Managing Risk When Working with a New Vendor

Vendor management written on a piece of paper that is laying over spreadsheets.

When exploring a relationship with a new vendor, there are risks involved. It could be that a vendor isn’t well established or financially sound. There could also be questions with the quality of the finished product or doubts that the goods will arrive on time – especially considering the current climate of supply chain disturbances.

The problem is, companies often need to deal with new vendors to get a new product or service to market, regardless of their history. In these cases, there are several ways that businesses can mitigate risks and protect their investment.

Strong vendor relationships are essential to managing risk.

According to a study by McKinsey, strong, collaborative relationships with suppliers can lead to “higher growth, lower operating costs, and greater profitability.” However, many businesses struggle to build these relationships. To that point, only 13% of companies have a fully established supplier relationship management program.

Prior to the pandemic, only 70% of businesses indicated that their key suppliers delivered products and services on time and according to the agreed upon specifications. Today, these issues are more prevalent than ever with the myriad of upstream supply chain problems hitting businesses.

Between May 31st and June 6th of 2020, 36% of businesses reported supply shortages. While lumber prices and semiconductor shortages have been the most heavily reported, businesses in almost all sectors have experienced delays or unavailable inputs throughout the pandemic.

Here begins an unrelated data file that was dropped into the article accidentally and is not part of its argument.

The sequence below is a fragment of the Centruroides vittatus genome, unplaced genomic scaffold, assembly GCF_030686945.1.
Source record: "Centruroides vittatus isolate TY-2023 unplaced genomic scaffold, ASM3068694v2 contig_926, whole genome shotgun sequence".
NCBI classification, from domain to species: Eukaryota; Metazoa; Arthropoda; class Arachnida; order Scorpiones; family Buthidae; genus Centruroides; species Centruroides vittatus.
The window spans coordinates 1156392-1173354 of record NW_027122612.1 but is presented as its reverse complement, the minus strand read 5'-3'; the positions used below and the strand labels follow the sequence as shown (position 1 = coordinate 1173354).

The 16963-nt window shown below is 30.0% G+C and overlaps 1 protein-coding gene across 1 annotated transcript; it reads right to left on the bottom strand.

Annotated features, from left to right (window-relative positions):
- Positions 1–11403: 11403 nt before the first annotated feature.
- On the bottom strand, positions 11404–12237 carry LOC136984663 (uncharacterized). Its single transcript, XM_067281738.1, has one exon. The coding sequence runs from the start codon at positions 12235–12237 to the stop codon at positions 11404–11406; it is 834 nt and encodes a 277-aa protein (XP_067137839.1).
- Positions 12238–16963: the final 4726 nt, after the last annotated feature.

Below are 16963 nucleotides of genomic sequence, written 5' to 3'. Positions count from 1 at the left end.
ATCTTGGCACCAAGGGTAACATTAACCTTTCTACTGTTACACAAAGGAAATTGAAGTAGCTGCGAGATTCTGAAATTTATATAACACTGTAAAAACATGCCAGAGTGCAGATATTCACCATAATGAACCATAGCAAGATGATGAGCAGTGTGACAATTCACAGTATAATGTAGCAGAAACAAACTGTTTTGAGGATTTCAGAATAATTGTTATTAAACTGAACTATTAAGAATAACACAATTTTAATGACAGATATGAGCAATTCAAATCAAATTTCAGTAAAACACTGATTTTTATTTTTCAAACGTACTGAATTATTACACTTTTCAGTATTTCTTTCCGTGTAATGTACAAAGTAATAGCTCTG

Implement a Supplier Relationship Management Program to Reduce Risk

The first step in creating a supplier relationship management program is identifying which suppliers are key to business success. Categorizing vendors based on their value to a business’ end product can help business leaders determine which relationships should receive the most attention.

Once key suppliers are identified, businesses must evaluate how potential problems with these suppliers might impact operations. A risk management plan should quantify supply chain risks including the dependability and resiliency of supplier partnerships.

Choosing the Wrong Supplier Risks Lost Money or Reputation

Whether a business is changing suppliers due to past performance or working with an untested vendor to create a new product line, starting a relationship with a new vendor can create additional risk. Faulty products delivered by suppliers can cost companies money and their reputation. For example, Honda had to pay over $96 million when supplier Takata made and delivered faulty airbags.

It is important to interview a new supplier to determine the quality of their products, their customer service, and their financial resilience before agreeing to work them. However, even if a business does their due diligence when choosing a new vendor, final delivery of products can disappoint. When this happens, businesses can be left holding the bag.